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How to Tie Basic Macramé Knots (With Chain, Braid and Cording Patterns)

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Dawn is a Canadian crafter skilled in textile work, weaving and toy making, among other arts. She enjoys tie-dyeing and budget crafting!

Brown Square Knot Sinnet with 3 Strands (6 Working) & Green Half Square Knot Sinnet with 2 Strands (4 working)

Brown Square Knot Sinnet with 3 Strands (6 Working) & Green Half Square Knot Sinnet with 2 Strands (4 working)

Learn How to Macramé: Knots, Braids, Chains, Cording and More

Macramé uses inexpensive materials, and it gives you exciting results for relatively few hours of effort. This awesome craft can be tackled by virtually anyone of any age.

If you know a few basic knots and have a little imagination, you can make an innumerable amount of things that are as beautiful as they are individual.

My Macrame Board

My Macrame Board

Getting Started: Supply List

Here are the main supplies you'll need to delve into macramé.

Working Surface

The first thing you will need, is a working surface. It should be something soft enough to take pins, but otherwise firm, reasonably rigid and portable.

  • I had a sleeping pad left over from when the kids were little, so I cut it to size on my clipboard. I also found it useful to put cuts at ½ inch intervals, to hold my strands tight.
  • Pick up a garden kneeling pad for under $10.00. Cut it to same size as the clip board, put your cuts all around the edge at 1" intervals and you are ready to go.
  • If you are looking around the house, a piece from a cardboard box would be ideal.
  • Styrofoam board, cork tile, balsa wood, or bulletin board material would work. So would wrapping a folded towel in a pillowcase.

Pins

There are many types of pins. If you have some in your sewing basket, they should work just fine. Later, depending on what you are working on, (like a plant hanger), you might need the bigger T-shaped pins, just to hold larger cords tight.

Thumb tacks work great if you are doing smaller things, like a micro macrame bracelet.

Other Items

  • Blunt needle: Sometimes a knot gets messed up, so keep a blunt needle handy to help you gently fix it.
  • Sharp scissors
  • Tape measure
  • Rubber bands: If you are going to be making a larger project, you need rubber bands. The rubber bands are great for making the longer cords used in some projects easier to handle.
  • Cording material: This can be whatever form of cord you like.
Macrame Fish - Diagonal Half Hitch Knot & Hemp Twine

Macrame Fish - Diagonal Half Hitch Knot & Hemp Twine

How to Tie Macramé Knots

There are many types of material you can use to macramé. The fish shown above are made with hemp twine, and the following pictures use some yarn and ordinary twine from my kitchen. I will cover more materials later on; for now, let's start knotting.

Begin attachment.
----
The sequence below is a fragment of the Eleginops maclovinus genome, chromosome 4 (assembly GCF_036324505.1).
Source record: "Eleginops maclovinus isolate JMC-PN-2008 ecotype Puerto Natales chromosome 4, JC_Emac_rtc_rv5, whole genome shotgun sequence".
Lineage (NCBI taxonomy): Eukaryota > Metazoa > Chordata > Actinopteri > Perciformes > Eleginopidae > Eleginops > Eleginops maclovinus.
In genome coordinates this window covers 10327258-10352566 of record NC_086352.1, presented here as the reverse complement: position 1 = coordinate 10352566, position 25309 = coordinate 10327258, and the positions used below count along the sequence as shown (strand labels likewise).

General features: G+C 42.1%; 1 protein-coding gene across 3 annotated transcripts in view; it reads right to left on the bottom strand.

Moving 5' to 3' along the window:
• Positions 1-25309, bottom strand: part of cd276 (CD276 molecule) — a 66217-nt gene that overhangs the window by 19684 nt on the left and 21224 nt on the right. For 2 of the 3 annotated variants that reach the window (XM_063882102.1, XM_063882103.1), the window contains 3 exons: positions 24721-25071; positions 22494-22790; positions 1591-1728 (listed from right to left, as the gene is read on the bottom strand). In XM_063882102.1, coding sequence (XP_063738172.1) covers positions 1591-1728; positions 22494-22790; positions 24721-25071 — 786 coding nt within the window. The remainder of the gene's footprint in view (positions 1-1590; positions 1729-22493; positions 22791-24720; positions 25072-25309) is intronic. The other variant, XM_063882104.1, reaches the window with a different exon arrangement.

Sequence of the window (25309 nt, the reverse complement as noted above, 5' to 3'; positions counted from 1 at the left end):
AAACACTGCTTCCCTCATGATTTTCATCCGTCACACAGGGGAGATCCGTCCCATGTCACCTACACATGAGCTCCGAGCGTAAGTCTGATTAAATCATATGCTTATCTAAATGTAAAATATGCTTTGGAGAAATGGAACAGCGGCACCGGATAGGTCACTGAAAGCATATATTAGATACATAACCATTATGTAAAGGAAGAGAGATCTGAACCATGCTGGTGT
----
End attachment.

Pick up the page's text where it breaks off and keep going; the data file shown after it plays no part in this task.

Why You Should Learn the Lark's Head Knot First

The first knot is called the Lark’s Head Knot. This knot is commonly used to secure your work. You can use any number of things to secure your work. Above, I used key rings to secure the fish. The key rings are one example of a ‘holding cord’.

  • When tying knots for a project, cords that hold the knots are also referred to as ‘holding cords’.
  • The strands that tie the actual knot are called ‘knotting cords’..
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Read More From Feltmagnet

Forward Lark's Head Knot

Forward Lark's Head Knot

Reversed Lark's Head Knot

Reversed Lark's Head Knot

How to Tie a Lark's Head Knot

You'll need to learn both the front and reverse versions of this knot.

Front Lark's Head Knot

Cut two stands, about the length of your arm.

  1. Fold one piece of string in half
  2. Thread the looped end under the ‘holding cord’
  3. Pull the loose ends through the hoop
  4. Pull tight

Repeat with the 2nd Strand. This will give you four loose working ends, with the knots showing in front of your work.

When you are doing a project, you might want just the strings to show. To do this, you make what is called a Reverse Lark’s Head Knot.

Reverse Lark's Head Knot

This is done in the same way as the Front Lark’s Head Knot, only this time:

  1. Fold one piece of string in half
  2. Thread the looped end over the ‘holding cord’
  3. Pull the loose ends through the hoop
  4. Pull tight

Your knot is now concealed behind the working ends.

Either knot can be used to anchor a series of working strands to the holding ‘cord’.

Numbers in a Square Knot

Numbers in a Square Knot